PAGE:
Turn right; smell the sulphur? It becomes worse as we enter the Chemmy lab and Drugs allows us to open the stinks cupboard. Ugh! Hydrogen sulphide, sulphuretted hydrogen, bad eggs - same thing; - H2S or something! A bunsen burner is a bunsen burner is a bunsen burner in that it will still give off a foul stench if the gas and air supplies are accidentally maladjusted or deliberately maladjusted by the maladjusted. Somehow, heat. light and sound, and mag, and elec. are not particularly odiferous. but here in Juddy's half of the laboratory condominium, the candles still smoke waxily as their images flicker, lens -re versed. Blobs of paraffin wax drip from heat-expanded metal rods - something to do with conduction and coefficients of linear expansion - and ebonite rods, well rubbed on blazer sleeves, become slightly niffy and attractive to innocent bits of confetti. Juddy calls this Electrostatics.

That's the bugger. Sorry. Mr Brigg,. the buzzer. Time for lunch. Out we to up more steps. Don't turn left to Charlie Fennl and the sweet smell of fresh timber, sawdust and of the oily rags used for cleaning woodwork tools. No - turn right, hand in your dinner ticket. (4p per day) see the white table-cloths, be a Bisto Kid and savour the five-star cuisine of Mrs Shawcross, the roasts and the veg., drool over her baked jam rolls and custard - particularly the gable ends - as Jack Smith did. Sight, smell and taste in perfect unison.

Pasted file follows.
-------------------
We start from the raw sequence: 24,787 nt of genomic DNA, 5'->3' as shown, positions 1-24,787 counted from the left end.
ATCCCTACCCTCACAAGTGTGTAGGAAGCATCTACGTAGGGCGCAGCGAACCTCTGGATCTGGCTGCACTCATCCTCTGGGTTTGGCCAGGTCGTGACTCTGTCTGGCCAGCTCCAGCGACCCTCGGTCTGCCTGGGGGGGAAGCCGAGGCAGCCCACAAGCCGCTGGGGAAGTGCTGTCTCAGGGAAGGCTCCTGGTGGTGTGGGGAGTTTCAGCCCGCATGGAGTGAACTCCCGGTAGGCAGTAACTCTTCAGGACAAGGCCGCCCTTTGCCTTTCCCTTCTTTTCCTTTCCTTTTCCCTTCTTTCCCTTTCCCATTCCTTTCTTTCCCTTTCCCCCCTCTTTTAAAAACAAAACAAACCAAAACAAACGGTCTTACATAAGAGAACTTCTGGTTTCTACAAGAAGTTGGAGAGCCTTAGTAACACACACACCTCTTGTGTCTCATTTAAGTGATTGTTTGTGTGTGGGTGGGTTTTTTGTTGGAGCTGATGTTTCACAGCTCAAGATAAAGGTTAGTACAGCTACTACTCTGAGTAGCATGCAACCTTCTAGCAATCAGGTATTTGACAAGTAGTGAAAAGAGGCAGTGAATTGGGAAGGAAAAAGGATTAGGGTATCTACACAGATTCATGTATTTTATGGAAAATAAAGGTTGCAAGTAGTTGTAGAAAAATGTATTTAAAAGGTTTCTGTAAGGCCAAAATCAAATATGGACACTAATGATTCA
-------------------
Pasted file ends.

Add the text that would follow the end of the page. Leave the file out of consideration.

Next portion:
Back into the main building, to the cloakrooms with their solid cast numbered pegs which in summer carry little other than our dusty blue and black quartered caps which in the winter, so rain-doused, that they look completely black together with our sodden macs smelling steamy till home time.

This is the stationery store. At the end of the day, Fab or Scotty or some other master will open up and release that unfailing smell of new exercise books, new graph and writing paper, boxes of chalk, pristine blackboard dusters unused in any way. Ouch! (Joe Egg did me once for using an apostrophe S in my French homework.) Requests made known, used books are exchanged tor new, 'May I have a new C.W.B. (Class Work Book) please, sir ? C.W.B - that reminds me. Can you hear the clatter of boots as Richie approaches to deputise for an absent colleague, subject and level immaterial, shouting as he passes. 'Form IVa ! Take out CWBs and pens.'

Richie, that great eccentric. Pate, spectacles, collar, pockets, boots and a flower in his buttonhole whenever possible, and often a rose.

What prompted his choice; form, colour, scent, before he strode across the field to begin yet another day?

Geoffrey Dixon once said that teaching under C.W.H.R. was an experience he would not have missed for worlds. Today, men who were boys at PGS when I was a boy at PCS will say that learning under him and his colleagues was equally an experience not to have missed. Indulging all our inward senses proves this.

Carpe diem.